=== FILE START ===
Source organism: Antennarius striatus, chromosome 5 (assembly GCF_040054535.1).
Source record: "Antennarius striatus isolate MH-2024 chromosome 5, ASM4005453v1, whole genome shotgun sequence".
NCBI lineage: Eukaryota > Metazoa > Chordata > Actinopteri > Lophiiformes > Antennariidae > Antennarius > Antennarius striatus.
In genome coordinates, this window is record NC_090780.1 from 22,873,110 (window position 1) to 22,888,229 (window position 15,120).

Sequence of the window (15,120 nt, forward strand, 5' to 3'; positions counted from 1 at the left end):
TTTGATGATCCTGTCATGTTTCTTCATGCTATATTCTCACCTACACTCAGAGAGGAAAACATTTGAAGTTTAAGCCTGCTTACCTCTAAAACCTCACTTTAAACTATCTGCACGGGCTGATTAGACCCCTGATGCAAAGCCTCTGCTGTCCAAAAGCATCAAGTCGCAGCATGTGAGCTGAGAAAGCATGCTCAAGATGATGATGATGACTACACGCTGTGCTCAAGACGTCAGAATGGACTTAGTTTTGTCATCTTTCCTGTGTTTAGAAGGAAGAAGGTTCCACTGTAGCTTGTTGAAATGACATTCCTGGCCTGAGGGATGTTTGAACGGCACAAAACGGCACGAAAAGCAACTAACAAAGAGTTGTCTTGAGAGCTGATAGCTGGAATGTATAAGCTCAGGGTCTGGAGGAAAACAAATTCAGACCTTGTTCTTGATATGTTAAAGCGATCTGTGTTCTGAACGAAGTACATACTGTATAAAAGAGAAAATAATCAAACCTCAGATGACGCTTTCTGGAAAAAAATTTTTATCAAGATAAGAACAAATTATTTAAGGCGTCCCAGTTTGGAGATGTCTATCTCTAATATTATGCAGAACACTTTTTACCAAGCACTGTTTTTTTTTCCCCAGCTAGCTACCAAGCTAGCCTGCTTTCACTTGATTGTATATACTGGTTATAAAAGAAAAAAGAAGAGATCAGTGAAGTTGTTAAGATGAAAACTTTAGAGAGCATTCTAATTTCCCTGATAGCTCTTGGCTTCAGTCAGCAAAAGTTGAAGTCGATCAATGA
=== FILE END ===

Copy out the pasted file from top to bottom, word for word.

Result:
Source organism: Antennarius striatus, chromosome 5 (assembly GCF_040054535.1).
Source record: "Antennarius striatus isolate MH-2024 chromosome 5, ASM4005453v1, whole genome shotgun sequence".
NCBI lineage: Eukaryota > Metazoa > Chordata > Actinopteri > Lophiiformes > Antennariidae > Antennarius > Antennarius striatus.
In genome coordinates, this window is record NC_090780.1 from 22,873,110 (window position 1) to 22,888,229 (window position 15,120).

Sequence of the window (15,120 nt, forward strand, 5' to 3'; positions counted from 1 at the left end):
TTTGATGATCCTGTCATGTTTCTTCATGCTATATTCTCACCTACACTCAGAGAGGAAAACATTTGAAGTTTAAGCCTGCTTACCTCTAAAACCTCACTTTAAACTATCTGCACGGGCTGATTAGACCCCTGATGCAAAGCCTCTGCTGTCCAAAAGCATCAAGTCGCAGCATGTGAGCTGAGAAAGCATGCTCAAGATGATGATGATGACTACACGCTGTGCTCAAGACGTCAGAATGGACTTAGTTTTGTCATCTTTCCTGTGTTTAGAAGGAAGAAGGTTCCACTGTAGCTTGTTGAAATGACATTCCTGGCCTGAGGGATGTTTGAACGGCACAAAACGGCACGAAAAGCAACTAACAAAGAGTTGTCTTGAGAGCTGATAGCTGGAATGTATAAGCTCAGGGTCTGGAGGAAAACAAATTCAGACCTTGTTCTTGATATGTTAAAGCGATCTGTGTTCTGAACGAAGTACATACTGTATAAAAGAGAAAATAATCAAACCTCAGATGACGCTTTCTGGAAAAAAATTTTTATCAAGATAAGAACAAATTATTTAAGGCGTCCCAGTTTGGAGATGTCTATCTCTAATATTATGCAGAACACTTTTTACCAAGCACTGTTTTTTTTTCCCCAGCTAGCTACCAAGCTAGCCTGCTTTCACTTGATTGTATATACTGGTTATAAAAGAAAAAAGAAGAGATCAGTGAAGTTGTTAAGATGAAAACTTTAGAGAGCATTCTAATTTCCCTGATAGCTCTTGGCTTCAGTCAGCAAAAGTTGAAGTCGATCAATGA